ATHENS (Reuters) - New Greek Prime Minister Alexis Tsipras, striking a conciliatory note on debt talks after a turbulent start to office, has called the European Central Bank chief to assure him that Athens was seeking an agreement.
The new government in Athens made clear from its first day in power that it would not back down on its election pledges to abandon the austerity policies imposed under the bailout agreement sealed by the last government.
But facing growing disquiet from partners led by Germany, Tsipras rang European Central Bank President Mario Draghi on Friday night to assure him that Athens was seeking an accord, a government official said.
“The discussion was conducted in a good spirit and it was confirmed that there’s a willingness to find a mutually beneficial solution for Greece and for Europe,” said the official, who spoke on condition of anonymity.
He also spoke to Jeroen Disselbloem, head of the euro zone finance ministers’ group who ended a visit to Athens on Friday with a thunderous expression after an apparently scratchy exchange with Greek Finance Minister Yanis Varoufakis.
The official said Dijsselbloem had called Tsipras to reassure him that despite minor signs of tension, the negotiations would continue.
After halting some privatisations and announcing plans to reinstate thousands of public sector workers laid off under the bailout, the government confirmed on Friday it was not interested in renewing the bailout deal when it expires on Feb. 28.
With German politicians from Chancellor Angela Merkel down repeating daily that Athens must respect the bailout accord with the European Union and International Monetary Fund “troika”, Tsipras and his finance minister begin lobbying for support in other European capitals on Sunday.
Varoufakis meets his French counterpart Michel Sapin in Paris before travelling to London the next day. Tsipras, whose first foreign visit will be to Cyprus, will join him on Tuesday in Rome before meeting European Commission President Jean-Claude Juncker and French President Francois Hollande on Wednesday.
France and Italy, the two governments that have pushed hardest to loosen the strict budget austerity imposed at the start of the euro zone crisis, may offer Varoufakis and Tsipras a sympathetic ear when they visit.
But they have both said they would not accept the new leftwing government’s call for a “haircut”, writing down part of Greece’s 320 billion euro debt and potentially exposing their own Treasuries to billions of euros of losses.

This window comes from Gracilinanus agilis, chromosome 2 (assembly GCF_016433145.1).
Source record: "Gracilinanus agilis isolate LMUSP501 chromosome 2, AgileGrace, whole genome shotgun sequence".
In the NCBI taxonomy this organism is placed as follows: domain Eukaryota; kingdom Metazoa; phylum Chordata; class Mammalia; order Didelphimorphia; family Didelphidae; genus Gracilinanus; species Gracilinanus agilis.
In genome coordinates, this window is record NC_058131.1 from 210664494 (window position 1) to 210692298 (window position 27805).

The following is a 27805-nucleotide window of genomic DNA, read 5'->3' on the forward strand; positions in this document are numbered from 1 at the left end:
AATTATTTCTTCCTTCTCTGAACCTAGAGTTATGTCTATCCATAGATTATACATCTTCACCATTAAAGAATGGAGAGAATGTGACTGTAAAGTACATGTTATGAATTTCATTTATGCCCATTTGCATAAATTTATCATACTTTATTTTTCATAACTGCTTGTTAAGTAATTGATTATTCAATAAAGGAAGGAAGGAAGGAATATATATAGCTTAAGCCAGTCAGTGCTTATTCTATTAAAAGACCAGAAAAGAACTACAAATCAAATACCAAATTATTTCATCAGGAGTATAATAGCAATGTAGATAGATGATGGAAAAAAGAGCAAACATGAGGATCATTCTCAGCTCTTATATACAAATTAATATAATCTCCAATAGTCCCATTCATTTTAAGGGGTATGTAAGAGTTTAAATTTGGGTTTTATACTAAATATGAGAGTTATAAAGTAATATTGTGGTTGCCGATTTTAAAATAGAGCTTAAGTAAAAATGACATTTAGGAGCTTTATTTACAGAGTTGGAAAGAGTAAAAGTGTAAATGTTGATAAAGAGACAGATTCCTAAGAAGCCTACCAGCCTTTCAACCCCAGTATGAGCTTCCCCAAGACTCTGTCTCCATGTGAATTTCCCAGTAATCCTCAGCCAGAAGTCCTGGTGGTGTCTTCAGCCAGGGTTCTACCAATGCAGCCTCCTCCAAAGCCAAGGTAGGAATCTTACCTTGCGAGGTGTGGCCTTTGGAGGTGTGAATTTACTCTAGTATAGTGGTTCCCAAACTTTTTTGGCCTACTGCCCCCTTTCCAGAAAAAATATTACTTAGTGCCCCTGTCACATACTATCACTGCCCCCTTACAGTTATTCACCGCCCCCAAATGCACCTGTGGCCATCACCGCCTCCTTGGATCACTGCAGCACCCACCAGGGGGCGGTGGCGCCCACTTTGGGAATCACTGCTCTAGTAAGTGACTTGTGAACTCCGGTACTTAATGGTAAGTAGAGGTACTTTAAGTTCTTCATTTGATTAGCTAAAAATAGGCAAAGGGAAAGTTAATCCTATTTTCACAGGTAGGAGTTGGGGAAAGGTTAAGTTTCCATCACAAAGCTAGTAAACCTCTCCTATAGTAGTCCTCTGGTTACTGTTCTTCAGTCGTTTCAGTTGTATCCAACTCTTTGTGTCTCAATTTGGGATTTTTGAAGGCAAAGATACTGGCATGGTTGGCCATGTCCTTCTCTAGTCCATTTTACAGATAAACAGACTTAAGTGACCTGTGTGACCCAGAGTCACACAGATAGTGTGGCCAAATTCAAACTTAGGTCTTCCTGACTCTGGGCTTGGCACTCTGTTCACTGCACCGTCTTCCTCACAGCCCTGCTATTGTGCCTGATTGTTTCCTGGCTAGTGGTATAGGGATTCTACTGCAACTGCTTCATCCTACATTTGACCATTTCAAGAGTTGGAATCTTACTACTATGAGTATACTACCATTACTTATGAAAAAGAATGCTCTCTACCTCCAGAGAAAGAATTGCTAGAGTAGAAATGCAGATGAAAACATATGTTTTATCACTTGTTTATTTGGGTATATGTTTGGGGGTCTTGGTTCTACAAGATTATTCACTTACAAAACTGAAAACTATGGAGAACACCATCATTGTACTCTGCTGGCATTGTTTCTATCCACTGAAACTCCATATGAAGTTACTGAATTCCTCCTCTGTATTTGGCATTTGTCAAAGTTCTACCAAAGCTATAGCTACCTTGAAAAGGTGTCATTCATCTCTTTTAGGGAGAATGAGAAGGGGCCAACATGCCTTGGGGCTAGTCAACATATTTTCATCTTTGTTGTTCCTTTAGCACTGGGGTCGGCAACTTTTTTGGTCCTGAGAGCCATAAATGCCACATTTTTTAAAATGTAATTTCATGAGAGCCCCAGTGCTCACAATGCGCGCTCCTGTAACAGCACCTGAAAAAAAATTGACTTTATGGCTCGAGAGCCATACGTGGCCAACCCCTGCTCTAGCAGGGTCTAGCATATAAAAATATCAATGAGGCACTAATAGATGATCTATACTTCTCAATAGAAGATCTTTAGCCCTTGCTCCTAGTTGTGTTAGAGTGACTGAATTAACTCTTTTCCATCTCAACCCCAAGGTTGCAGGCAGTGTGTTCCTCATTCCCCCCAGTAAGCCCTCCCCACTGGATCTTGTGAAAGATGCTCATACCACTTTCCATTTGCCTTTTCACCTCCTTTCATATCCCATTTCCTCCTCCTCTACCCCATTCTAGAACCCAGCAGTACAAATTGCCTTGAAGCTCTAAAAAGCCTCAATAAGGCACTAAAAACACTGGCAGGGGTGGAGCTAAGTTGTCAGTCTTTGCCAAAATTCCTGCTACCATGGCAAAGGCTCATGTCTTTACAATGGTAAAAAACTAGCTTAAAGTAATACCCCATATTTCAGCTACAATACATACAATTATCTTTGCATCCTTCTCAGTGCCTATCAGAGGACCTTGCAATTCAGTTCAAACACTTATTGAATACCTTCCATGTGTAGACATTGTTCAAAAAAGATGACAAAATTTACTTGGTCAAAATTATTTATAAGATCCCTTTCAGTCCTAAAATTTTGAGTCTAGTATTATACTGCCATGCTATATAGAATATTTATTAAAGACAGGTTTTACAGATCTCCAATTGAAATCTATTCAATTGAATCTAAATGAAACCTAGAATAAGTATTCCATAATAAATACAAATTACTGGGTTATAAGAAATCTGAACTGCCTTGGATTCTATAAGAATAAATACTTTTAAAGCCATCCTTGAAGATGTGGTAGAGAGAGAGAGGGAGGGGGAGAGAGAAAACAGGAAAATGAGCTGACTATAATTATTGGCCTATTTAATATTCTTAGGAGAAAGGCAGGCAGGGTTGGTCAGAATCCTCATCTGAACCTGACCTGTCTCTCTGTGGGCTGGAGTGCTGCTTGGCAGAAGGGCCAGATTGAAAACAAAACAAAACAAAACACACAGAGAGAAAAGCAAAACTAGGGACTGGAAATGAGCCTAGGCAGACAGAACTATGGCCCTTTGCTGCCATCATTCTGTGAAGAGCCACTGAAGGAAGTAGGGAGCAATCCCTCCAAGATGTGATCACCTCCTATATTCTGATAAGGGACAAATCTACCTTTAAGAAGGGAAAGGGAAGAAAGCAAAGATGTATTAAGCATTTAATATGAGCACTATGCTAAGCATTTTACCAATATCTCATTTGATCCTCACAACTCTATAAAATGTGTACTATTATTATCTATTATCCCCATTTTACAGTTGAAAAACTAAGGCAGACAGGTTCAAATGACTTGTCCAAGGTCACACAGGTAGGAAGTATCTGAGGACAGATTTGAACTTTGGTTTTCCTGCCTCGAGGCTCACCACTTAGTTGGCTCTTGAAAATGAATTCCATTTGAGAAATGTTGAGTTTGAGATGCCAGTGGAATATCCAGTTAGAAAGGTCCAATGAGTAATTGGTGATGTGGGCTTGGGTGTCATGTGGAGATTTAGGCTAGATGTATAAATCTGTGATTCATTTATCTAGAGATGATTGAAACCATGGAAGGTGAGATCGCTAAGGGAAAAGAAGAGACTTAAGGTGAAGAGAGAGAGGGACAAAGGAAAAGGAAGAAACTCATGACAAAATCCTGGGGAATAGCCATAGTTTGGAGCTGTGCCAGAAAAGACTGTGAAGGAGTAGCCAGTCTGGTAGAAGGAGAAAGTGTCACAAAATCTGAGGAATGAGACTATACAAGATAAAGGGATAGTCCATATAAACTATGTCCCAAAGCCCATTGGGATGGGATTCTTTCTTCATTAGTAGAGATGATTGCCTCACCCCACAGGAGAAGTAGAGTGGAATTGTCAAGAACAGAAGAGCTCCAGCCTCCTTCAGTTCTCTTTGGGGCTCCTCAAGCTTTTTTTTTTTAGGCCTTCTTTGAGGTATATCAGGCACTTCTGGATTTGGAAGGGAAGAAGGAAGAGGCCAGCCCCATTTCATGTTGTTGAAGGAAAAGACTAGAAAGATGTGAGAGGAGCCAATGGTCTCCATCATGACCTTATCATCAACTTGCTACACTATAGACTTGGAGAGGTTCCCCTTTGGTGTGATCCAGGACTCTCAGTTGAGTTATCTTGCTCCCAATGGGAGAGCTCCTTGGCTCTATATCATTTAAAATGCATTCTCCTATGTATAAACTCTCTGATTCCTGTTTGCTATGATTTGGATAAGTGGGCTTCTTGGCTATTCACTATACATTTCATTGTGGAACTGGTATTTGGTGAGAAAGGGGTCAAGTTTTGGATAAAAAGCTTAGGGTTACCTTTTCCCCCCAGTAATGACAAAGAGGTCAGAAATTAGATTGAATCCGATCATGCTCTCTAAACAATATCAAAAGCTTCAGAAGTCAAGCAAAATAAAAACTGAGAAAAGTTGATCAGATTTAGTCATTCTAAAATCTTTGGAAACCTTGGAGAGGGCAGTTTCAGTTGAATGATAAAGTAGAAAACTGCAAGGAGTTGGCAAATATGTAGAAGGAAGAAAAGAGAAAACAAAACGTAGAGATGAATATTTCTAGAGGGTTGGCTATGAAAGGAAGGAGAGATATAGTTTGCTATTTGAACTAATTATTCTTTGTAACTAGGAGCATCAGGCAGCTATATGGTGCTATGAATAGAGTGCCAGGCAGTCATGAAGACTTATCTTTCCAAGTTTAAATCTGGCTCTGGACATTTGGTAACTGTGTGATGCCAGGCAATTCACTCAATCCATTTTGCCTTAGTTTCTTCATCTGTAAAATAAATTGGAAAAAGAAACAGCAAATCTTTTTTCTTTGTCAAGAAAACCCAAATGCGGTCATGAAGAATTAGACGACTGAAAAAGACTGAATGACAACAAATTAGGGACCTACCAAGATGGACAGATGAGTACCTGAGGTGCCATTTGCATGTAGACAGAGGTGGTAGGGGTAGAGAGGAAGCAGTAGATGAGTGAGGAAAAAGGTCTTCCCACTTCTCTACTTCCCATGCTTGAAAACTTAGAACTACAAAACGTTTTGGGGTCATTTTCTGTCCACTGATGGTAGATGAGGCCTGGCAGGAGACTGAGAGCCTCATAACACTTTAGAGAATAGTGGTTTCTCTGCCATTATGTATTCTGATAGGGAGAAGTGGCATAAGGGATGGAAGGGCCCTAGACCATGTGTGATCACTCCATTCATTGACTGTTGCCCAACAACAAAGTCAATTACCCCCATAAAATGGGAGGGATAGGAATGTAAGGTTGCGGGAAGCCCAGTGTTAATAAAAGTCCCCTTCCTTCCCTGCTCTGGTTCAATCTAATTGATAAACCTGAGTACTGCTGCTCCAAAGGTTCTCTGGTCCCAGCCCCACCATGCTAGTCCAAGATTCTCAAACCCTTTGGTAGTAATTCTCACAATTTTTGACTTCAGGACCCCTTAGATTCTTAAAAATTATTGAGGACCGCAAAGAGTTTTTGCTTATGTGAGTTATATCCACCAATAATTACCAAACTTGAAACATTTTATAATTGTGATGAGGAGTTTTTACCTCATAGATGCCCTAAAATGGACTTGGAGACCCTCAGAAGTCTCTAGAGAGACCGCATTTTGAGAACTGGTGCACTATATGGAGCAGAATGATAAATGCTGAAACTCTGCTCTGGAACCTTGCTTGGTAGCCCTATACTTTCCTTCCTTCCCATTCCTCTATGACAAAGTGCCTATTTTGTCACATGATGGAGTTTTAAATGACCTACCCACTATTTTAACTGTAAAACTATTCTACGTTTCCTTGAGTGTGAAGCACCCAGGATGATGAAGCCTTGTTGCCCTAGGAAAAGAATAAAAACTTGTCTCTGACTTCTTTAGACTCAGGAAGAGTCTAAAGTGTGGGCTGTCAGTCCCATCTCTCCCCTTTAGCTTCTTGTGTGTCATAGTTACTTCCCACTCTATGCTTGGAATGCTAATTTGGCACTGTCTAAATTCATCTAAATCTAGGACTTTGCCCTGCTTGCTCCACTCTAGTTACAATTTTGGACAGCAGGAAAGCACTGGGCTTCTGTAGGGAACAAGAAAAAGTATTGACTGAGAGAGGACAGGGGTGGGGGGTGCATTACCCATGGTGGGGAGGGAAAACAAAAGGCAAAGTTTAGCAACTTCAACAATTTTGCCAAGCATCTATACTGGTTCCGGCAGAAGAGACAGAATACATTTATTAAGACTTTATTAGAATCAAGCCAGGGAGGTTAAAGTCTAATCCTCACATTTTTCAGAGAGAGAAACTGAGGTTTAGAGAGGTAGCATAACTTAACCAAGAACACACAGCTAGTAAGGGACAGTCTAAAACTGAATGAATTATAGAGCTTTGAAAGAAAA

Varoufakis told Dijsselbloem on Friday that Athens did not want an extension to the bailout but a new accord and would not deal with the troika mission overseeing the bailout.
On Saturday, he told the weekly Agora newspaper that Greece needs “fiscal breathing space” with a bridging deal of a few weeks while a new agreement with creditors is worked out and economic reforms including a crack down on tax evasion begin.
With both sides keen to prevent tensions during the first few days of the Tsipras government slipping out of control, he warned against “verbal fetishism” and said the differences could be overcome.
While there was resistance in Europe to a straight haircut on the face value of the debt, there was more willingness to explore other options including extending maturities or cutting interest payments that could have the same effect.
In an interview with German weekly magazine Der Spiegel,
Greek Economy Minister Georgios Stathakis said it would be better to link the country’s debt repayments to its economic growth rate as it needs a feasible solution to bring its sovereign debt under control.
Athens faces about 10 billion euros ($11 billion) in repayments this summer and is shut out of international bond markets while it waits for a final bailout tranche from international lenders of 7.2 billion.
Highlighting the risks Athens faces if no deal is reached by the Feb. 28 deadline, European Central Bank Governing Council member Erkki Liikanen said Greek banks, already facing serious deposit outflows, would be cut off from ECB lending.
As well as ensuring continued ECB support for the banks, agreement is needed for some 7 billion euros in funds to be released. Without the funds, Greece would probably be unable to meet 10 billion euros in debt repayments that fall due between June and September.
However, Merkel repeated that further debt cancellations were unacceptable and Athens would have to respect its obligations.
Varoufakis said Greece would continue to issue new short-term T-Bills while talks proceed, even though Athens has already reached a 15 billion euro issuance limit agreed with the troika.
But that would do little to prevent the crisis that could ensue if the banks lost support from the ECB and the issue is likely to feature heavily in discussions next week. With financial markets on edge, Greek banking stocks have fallen by nearly 40 percent since Sunday’s elections.
Following his finance minister’s visit to Paris on Sunday and to London on Monday, Tsipras himself will visit Rome on Tuesday to meet Italian Prime Minister Matteo Renzi and Paris on Wednesday, where he will meet President Francois Hollande.
Notably absent from the list of destinations was Berlin or Frankfurt.
Reporting by Renee Maltezou; writing by James Mackenzie; Editing by Dominic Evans and Stephen Powell